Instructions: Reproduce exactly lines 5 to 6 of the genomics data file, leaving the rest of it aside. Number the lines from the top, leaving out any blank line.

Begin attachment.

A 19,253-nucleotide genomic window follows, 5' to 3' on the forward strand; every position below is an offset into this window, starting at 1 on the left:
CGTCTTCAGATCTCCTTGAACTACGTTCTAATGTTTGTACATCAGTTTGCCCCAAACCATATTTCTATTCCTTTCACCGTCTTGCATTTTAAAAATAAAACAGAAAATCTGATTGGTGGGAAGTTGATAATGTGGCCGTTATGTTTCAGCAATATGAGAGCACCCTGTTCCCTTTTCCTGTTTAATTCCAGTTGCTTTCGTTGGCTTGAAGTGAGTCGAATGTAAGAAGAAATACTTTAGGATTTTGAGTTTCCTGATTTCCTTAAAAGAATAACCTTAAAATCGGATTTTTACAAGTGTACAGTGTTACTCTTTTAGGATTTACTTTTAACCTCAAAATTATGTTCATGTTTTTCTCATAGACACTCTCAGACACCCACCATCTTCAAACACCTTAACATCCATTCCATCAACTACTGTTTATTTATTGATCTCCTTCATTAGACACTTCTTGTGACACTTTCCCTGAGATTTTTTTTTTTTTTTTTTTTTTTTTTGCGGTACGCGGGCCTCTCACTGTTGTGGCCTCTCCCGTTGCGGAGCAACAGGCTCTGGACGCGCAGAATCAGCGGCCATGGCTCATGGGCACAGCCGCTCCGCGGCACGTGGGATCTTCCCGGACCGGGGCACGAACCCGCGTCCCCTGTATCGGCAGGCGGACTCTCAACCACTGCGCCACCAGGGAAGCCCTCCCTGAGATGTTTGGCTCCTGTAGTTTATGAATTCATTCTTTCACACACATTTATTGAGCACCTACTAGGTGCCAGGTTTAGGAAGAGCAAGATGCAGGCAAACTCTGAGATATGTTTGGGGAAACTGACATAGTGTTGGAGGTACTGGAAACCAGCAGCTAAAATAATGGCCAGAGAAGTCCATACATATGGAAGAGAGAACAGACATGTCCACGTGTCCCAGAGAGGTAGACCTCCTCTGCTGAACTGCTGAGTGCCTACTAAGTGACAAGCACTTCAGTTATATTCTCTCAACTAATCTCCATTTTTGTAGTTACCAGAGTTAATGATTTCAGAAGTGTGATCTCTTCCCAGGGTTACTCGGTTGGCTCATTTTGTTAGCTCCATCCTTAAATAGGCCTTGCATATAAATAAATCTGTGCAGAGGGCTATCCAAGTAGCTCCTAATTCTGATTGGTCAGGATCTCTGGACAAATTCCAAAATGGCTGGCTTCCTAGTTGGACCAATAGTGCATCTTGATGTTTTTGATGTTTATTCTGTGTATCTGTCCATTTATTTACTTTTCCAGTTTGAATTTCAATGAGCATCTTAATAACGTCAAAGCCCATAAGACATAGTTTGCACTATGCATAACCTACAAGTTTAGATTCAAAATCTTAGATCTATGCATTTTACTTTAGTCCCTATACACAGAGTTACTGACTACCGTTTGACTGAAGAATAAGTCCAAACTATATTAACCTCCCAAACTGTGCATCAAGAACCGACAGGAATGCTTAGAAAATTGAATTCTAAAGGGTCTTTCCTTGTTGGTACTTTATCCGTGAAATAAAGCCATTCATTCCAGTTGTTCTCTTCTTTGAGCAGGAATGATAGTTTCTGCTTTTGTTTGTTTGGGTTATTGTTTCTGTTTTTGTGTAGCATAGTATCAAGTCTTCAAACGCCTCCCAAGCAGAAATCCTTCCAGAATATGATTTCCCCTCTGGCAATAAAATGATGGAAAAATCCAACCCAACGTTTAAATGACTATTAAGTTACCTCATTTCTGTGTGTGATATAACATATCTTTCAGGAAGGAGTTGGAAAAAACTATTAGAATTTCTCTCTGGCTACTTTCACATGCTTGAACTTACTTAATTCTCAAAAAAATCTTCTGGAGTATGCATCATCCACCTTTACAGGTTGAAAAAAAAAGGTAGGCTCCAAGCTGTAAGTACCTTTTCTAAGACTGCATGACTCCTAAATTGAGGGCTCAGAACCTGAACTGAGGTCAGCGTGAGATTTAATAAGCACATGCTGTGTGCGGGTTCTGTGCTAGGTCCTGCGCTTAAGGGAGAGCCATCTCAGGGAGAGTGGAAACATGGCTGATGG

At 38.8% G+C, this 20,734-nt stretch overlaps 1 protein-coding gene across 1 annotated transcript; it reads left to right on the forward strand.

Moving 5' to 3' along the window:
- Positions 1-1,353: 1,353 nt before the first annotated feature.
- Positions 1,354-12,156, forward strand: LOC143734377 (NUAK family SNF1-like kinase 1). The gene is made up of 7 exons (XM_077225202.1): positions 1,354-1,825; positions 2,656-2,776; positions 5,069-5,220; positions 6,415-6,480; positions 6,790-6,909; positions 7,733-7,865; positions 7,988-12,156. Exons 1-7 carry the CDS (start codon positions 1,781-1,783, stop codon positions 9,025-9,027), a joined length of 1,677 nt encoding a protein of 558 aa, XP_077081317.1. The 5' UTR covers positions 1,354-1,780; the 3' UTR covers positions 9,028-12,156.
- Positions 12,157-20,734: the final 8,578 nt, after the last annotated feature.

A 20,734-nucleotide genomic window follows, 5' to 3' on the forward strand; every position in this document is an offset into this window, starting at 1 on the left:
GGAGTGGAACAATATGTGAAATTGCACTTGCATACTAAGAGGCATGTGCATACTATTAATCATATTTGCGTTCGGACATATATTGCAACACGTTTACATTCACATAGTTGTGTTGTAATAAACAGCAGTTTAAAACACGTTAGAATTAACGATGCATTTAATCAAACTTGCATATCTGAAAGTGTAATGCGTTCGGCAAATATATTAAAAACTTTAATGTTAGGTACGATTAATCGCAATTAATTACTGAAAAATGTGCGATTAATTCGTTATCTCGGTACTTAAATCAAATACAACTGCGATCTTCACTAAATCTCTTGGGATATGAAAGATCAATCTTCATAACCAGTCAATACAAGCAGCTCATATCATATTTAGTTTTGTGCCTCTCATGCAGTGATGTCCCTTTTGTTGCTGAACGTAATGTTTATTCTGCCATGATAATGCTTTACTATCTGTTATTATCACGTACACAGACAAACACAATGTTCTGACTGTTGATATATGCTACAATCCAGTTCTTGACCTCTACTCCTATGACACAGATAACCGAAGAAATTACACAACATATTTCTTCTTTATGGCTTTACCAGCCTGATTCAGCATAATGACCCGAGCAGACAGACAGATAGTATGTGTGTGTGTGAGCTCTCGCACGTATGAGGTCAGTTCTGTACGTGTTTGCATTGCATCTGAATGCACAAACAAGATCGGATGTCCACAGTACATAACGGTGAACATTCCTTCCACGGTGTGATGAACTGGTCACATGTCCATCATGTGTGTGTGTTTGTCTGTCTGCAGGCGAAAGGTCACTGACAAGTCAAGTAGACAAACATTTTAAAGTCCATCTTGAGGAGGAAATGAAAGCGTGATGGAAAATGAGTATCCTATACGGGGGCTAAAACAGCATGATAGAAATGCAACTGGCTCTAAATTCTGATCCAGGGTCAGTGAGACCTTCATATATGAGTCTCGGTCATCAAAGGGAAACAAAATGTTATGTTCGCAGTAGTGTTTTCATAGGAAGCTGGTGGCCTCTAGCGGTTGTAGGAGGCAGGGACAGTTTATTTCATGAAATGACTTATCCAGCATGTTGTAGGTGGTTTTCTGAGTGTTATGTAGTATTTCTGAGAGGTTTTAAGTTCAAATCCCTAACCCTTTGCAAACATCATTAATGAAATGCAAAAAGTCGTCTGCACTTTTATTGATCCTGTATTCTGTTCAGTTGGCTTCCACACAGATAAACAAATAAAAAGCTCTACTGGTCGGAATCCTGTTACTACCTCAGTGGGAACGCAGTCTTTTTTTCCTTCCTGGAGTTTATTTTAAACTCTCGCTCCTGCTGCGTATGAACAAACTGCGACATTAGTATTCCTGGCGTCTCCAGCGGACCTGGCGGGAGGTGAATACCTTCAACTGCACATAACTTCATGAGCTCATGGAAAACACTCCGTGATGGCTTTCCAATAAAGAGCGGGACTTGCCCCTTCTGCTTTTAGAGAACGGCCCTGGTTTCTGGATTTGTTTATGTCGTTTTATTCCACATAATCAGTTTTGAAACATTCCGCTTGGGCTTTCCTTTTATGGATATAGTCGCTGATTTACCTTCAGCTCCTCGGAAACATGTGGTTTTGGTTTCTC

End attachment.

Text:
- Positions 1-1,353: 1,353 nt before the first annotated feature.
- Positions 1,354-12,156, forward strand: LOC143734377 (NUAK family SNF1-like kinase 1). The gene is made up of 7 exons (XM_077225202.1): positions 1,354-1,825; positions 2,656-2,776; positions 5,069-5,220; positions 6,415-6,480; positions 6,790-6,909; positions 7,733-7,865; positions 7,988-12,156. Exons 1-7 carry the CDS (start codon positions 1,781-1,783, stop codon positions 9,025-9,027), a joined length of 1,677 nt encoding a protein of 558 aa, XP_077081317.1. The 5' UTR covers positions 1,354-1,780; the 3' UTR covers positions 9,028-12,156.